Unfortunately, there wasn’t enough space in the Crafty article for the extra steps I had prepared for adding the ‘address’ and ‘stamp’ to the weaving/postcard/letter, so I will be working on a new kit/instruction booklet which will include those little finishing touches as well as various other bits & bobs.  Watch this space for availability!

There are lots of other exceedingly cool projects in this month’s issue of Crafty (I especially can’t resist those Clanger-esque needle-felted mice on the front cover by illustrator Gretel Parker) and I notice there is currently a half price subscription offer on the Crafty website, which sounds like a bargain to me!  If you check out the magazine, please stop by and let me know what you think. 🙂

*TangleClub membership available here.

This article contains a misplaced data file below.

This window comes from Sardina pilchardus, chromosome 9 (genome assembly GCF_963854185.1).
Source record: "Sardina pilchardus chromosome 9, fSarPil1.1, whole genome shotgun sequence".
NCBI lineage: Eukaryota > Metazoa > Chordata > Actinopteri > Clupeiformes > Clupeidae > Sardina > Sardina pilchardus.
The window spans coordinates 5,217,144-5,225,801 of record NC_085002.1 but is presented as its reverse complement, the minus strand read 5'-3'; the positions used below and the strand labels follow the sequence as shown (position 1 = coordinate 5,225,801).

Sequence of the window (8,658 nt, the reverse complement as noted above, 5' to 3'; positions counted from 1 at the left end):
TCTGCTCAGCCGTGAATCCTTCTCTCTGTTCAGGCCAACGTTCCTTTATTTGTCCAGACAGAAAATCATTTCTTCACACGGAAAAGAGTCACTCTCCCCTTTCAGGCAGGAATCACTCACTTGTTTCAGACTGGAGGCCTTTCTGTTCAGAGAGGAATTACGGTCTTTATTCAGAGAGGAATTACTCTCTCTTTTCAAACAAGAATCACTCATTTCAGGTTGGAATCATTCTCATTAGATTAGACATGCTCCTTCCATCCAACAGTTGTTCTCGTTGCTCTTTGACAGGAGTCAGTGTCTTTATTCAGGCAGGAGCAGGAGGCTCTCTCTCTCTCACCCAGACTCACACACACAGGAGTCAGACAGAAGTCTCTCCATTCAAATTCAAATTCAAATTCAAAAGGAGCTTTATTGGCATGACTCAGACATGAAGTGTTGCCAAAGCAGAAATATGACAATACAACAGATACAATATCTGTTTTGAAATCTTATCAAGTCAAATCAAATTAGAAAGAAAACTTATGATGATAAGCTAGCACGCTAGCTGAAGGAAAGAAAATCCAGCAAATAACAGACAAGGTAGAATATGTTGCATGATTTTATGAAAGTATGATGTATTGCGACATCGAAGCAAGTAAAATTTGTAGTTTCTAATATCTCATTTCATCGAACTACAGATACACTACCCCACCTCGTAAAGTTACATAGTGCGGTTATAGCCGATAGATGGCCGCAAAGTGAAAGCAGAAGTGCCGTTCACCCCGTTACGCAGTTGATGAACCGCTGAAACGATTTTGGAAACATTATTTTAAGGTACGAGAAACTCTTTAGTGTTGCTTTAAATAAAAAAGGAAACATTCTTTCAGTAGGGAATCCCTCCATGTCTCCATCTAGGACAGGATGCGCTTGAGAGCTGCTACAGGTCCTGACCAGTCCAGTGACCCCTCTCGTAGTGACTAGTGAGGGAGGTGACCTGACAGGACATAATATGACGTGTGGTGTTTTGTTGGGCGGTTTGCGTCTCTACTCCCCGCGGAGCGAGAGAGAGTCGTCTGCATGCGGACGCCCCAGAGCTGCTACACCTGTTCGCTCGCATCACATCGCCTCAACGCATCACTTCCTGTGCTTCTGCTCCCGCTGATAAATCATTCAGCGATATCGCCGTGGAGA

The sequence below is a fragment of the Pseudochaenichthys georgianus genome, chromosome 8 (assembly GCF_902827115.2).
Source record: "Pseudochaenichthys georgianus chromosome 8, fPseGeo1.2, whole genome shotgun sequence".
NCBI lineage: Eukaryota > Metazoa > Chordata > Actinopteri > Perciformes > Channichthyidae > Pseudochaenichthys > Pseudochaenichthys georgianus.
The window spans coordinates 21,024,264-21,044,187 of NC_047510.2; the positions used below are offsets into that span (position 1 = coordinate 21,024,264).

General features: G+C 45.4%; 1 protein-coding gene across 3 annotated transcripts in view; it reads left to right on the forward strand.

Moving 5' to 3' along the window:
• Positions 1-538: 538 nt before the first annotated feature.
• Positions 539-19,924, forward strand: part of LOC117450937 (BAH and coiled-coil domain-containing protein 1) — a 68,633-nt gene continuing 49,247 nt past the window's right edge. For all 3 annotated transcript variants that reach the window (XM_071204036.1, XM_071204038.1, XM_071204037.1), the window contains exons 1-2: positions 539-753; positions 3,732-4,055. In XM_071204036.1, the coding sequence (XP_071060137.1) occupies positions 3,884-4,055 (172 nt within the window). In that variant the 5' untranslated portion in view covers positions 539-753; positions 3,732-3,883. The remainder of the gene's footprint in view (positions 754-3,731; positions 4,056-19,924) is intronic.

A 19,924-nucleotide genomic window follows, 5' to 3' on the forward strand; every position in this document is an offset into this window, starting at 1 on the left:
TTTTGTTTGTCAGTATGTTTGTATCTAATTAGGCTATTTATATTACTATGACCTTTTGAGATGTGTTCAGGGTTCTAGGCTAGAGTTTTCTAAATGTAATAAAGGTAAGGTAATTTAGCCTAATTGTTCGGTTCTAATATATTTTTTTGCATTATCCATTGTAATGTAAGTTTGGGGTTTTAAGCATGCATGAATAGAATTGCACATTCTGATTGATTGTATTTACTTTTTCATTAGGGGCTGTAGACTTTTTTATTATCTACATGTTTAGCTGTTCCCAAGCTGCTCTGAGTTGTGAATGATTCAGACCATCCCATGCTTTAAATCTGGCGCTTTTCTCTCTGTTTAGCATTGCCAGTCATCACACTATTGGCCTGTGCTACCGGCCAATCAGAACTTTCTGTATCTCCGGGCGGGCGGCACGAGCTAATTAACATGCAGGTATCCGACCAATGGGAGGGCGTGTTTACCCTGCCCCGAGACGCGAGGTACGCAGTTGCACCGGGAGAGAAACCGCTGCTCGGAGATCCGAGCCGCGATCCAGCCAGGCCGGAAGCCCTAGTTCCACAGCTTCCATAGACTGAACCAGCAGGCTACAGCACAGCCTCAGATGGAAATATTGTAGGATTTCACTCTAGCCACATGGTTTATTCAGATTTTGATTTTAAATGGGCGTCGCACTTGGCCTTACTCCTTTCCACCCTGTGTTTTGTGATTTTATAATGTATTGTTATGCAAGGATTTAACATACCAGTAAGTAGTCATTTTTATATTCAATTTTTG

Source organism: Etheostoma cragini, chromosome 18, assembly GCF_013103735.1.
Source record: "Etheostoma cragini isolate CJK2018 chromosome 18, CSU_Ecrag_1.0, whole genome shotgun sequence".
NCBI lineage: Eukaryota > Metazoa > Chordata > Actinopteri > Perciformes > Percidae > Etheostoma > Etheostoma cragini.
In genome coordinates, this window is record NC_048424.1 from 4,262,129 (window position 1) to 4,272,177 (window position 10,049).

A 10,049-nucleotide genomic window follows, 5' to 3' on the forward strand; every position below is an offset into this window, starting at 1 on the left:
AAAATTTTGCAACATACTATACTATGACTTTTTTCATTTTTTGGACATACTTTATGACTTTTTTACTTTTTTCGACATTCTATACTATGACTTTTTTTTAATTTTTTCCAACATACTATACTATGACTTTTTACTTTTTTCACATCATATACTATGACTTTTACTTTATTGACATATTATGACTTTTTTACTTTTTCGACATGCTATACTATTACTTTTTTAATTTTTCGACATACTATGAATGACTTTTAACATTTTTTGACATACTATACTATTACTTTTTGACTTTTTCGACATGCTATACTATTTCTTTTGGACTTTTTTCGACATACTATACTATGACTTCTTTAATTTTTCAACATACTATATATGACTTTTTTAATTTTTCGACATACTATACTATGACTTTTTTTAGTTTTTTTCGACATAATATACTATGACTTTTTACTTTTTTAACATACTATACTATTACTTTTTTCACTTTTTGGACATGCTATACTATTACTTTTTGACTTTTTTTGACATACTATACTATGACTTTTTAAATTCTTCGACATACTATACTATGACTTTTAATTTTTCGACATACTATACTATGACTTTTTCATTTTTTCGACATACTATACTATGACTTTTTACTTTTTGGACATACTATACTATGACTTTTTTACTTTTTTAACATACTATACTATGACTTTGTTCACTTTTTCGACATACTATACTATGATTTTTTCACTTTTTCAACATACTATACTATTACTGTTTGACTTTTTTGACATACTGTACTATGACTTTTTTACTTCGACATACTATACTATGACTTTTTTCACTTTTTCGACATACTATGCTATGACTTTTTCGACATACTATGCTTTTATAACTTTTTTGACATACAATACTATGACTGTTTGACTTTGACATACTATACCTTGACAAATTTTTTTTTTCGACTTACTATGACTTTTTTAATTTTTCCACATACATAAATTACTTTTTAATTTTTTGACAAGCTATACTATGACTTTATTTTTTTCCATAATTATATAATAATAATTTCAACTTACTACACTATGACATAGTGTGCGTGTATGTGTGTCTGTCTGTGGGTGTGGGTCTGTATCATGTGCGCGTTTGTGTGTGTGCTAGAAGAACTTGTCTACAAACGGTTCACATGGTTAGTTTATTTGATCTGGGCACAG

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Handwoven faux postage #3

handwoven letter collectionOver the last couple of days, I have been weaving yet more postcards.  Why? I hear you wondering…  Well, partly to try out some different yarns, partly to try out some alternative woven postage ideas, and partly for…another reason.  Where are the postcards going?  What are they for?  Well, this time I’m not sending them to myself, but I won’t say more than that for now – look out for updates!

handwoven postage 1My postcard from a couple of weeks ago (right) was woven with an aran weight knitting yarn.  The ‘stamp’ was a very basic surface needle-weave which hid the background weaving nicely.  The more recent postcards, however, were woven with a less bulky (dk) yarn – largely because I simply could not find the blues I was looking for in a heavier weight.  (I always find it surprising that despite the vast array of yarns out there, sometimes it’s impossible to find one that matches the colour in my mind’s eye…)

woven faux postage comparisonI soon discovered that the same simple needleweaving came nowhere close to covering the background.  I got around this by weaving diagonally (both directions) across the grid that was formed, and this did the trick.